Cd'A comp plan may include focus on affordable housing, lake health
Councilmember Dan Gookin noted several issues of concern with the path city planners are taking as they develop the comprehensive plan, among which included vague language and the inclusion of CDA 2030's document to guide the next steps moving forward. (Courtesy city of Coeur d'Alene)
Staff Writer | February 4, 2021 1:07 AM
Coeur d’Alene planners have turned their focus to affordable housing, child care, equity and inclusion, and the health of Lake Coeur d’Alene as the city develops its comprehensive plan.
Planners and consultants have presented those four community issues to Coeur d’Alene’s City Council to update their progress and ask for direction as the city develops drafts of what they hope will eventually turn into an updated comprehensive plan.
The four focus issues were the result of surveys taken over the summer for what represents the most important issues on the city’s plate as they move forward with looking to update a plan.
“The Planning Commission looked at the policy framework,” said Alex Dupey, director of planning services for the consulting group MIG. “They looked at … the principles, goals, objectives and actions, they looked at public input as a result [of] the public survey we had this summer for each of those principles, they looked at the top actions the community said was the most important, which helped us prioritize that further …
"After that, we asked the planning commission where they thought this framework was in terms of being able to move it forward within the process."
One option on the table is to combine the guiding documents created by Coeur d’Alene 2030 to help accelerate the planning process.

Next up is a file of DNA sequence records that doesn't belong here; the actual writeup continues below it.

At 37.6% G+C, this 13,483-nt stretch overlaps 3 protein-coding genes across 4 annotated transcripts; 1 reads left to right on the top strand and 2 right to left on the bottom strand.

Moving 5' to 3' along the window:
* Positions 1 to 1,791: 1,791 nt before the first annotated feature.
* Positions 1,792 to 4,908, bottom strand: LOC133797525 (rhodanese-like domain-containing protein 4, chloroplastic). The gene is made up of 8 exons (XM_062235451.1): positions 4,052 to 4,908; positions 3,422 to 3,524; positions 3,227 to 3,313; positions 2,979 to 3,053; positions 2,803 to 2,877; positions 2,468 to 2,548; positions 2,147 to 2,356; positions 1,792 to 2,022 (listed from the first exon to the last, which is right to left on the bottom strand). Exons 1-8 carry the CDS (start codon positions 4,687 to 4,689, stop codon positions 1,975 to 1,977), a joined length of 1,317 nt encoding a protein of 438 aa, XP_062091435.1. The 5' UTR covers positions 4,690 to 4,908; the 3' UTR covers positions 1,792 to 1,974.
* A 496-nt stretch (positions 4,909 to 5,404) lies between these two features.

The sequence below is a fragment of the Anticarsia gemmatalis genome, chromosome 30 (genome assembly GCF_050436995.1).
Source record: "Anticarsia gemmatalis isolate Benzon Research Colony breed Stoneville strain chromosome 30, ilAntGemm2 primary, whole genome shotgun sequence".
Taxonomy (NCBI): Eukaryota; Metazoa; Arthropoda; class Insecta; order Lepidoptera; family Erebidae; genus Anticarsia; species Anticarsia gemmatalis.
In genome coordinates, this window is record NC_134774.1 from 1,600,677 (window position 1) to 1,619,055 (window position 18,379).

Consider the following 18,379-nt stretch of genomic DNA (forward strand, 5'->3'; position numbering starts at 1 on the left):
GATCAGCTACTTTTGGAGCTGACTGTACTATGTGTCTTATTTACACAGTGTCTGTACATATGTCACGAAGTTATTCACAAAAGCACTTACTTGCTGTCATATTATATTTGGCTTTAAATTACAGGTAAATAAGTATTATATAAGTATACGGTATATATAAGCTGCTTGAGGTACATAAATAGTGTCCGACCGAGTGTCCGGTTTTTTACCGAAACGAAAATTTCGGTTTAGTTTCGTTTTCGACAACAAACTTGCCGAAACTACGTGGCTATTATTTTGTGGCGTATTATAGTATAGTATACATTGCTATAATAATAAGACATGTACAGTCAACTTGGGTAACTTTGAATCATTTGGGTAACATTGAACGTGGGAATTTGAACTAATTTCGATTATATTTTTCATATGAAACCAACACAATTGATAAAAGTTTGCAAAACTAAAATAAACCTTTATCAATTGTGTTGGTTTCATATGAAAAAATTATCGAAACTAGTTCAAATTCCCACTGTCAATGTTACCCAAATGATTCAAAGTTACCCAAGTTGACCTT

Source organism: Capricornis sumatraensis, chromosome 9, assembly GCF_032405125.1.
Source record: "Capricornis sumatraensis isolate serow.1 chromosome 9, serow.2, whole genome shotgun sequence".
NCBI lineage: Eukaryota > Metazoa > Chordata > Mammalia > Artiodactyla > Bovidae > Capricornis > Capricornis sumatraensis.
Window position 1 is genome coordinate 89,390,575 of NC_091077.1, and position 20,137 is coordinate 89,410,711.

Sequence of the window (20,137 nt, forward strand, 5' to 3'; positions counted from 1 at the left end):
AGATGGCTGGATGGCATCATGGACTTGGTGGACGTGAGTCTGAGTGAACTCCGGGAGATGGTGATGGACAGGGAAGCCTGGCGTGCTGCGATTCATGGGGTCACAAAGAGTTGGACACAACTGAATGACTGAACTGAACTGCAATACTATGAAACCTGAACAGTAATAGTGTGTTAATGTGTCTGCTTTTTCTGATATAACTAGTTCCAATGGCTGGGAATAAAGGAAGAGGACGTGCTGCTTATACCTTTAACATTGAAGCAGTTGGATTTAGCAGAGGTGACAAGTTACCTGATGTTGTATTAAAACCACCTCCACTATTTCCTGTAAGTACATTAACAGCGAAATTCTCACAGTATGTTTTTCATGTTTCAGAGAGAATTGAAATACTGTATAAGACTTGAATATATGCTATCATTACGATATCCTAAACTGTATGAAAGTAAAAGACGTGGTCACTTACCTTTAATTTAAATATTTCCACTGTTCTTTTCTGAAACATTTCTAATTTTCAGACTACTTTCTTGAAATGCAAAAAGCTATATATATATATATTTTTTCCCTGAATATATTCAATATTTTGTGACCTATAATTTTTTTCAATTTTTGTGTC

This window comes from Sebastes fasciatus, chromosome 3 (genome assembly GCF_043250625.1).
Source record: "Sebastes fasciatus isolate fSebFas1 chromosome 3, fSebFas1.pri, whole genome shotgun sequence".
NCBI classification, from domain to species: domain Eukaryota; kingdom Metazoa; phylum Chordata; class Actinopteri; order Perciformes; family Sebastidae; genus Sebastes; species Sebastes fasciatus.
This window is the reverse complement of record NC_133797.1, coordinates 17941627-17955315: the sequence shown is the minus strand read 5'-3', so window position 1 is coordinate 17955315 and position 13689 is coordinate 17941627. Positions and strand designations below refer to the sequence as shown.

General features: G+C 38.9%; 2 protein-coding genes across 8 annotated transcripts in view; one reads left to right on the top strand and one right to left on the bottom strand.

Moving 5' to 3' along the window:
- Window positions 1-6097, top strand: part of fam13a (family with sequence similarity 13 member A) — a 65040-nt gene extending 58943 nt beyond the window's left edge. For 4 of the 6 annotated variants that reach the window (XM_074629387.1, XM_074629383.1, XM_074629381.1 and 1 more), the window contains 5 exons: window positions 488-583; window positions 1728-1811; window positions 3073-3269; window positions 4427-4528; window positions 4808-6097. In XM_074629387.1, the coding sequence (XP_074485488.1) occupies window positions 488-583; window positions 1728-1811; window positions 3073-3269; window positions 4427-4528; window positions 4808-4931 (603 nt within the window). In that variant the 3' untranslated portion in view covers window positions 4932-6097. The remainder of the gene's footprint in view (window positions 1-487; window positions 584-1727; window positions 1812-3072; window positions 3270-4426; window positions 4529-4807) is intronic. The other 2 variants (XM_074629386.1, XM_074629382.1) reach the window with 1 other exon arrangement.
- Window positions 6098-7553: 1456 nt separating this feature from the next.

“The crux of this strategy to combine the plans is to take the comprehensive plan, which needs an update, and add it to the envisioning document Coeur d’Alene 2030 administers,” said Sean Holm, senior planner for the city. “This strategy to combine the two documents helps to meet the state of Idaho’s requirements for comprehensive plans, in this case the implementation requirement, and provides for a one-stop shop where all this information may be found.”
The Idaho Local Land Use Planning Act requires that cities either address or justify leaving out 17 separate topics, four of which Holm said the highlighted topics cover. Those 17 topics were a source of consternation among some members of the City Council, Dan Gookin included.
“I can’t believe the Legislature came up with that,” Gookin said. “To me, it should be about land use, period. But they did, so this is required.”
Gookin, the lone dissent in the council’s vote to move forward, said he doesn’t see the value in adding CDA 2030 into the city’s equation, saying the group’s document reads as too vague for the city to consider as a guide moving forward. Gookin cited phrases like "diverse employment" and "advancement opportunities."
“To me, it doesn’t quite hit the mark,” he said. “It says in here on the draft of the plan, ‘Vision of Coeur d’Alene: City of Excellence.’ And then it goes on for a few sentences to describe Coeur d’Alene, and it is just generic. There is not a single city in the country that you couldn’t apply this to or who would want this.”
Officials involved in the comprehensive plan have already focused on things like growing jobs and encouraging affordable housing. But council and Mayor Steve Widmyer by and large agreed with the presentation, with Widmyer singling out an issue he says will be front and center on Coeur d’Alene’s radar in the near future: Managing the health of the lake.
“This is such a critical issue that’s going to come up over just the next few years,” he said. “If one thing that came out of this … lake management is critical, so I’m glad this was brought up to the front.”
The language in the 2007 plan focused its lake health specifically on the shoreline, while the new focus — if eventually passed — would also include stormwater management and interagency cooperation with other jurisdictions, among other sub-topics.
Planners took their data from a kick-off event with more than 80 participants, more than 100 participants at planning-driven game nights, four public surveys with 1,400 respondents, and participation from community advisory meetings.
The 5-1 Council vote means planners have been given a vote of confidence to continue down this path, but the plan is still being crafted and won’t be voted on until at least the spring, after which the plan will serve as a macro-level guide, and not a microscopic one.
“I don’t think we can say, ‘We have to have all the finite details [right now],’” Councilwoman Christie Wood said. “We’re going to develop those details over time, so I’m fine with the direction we’re going.”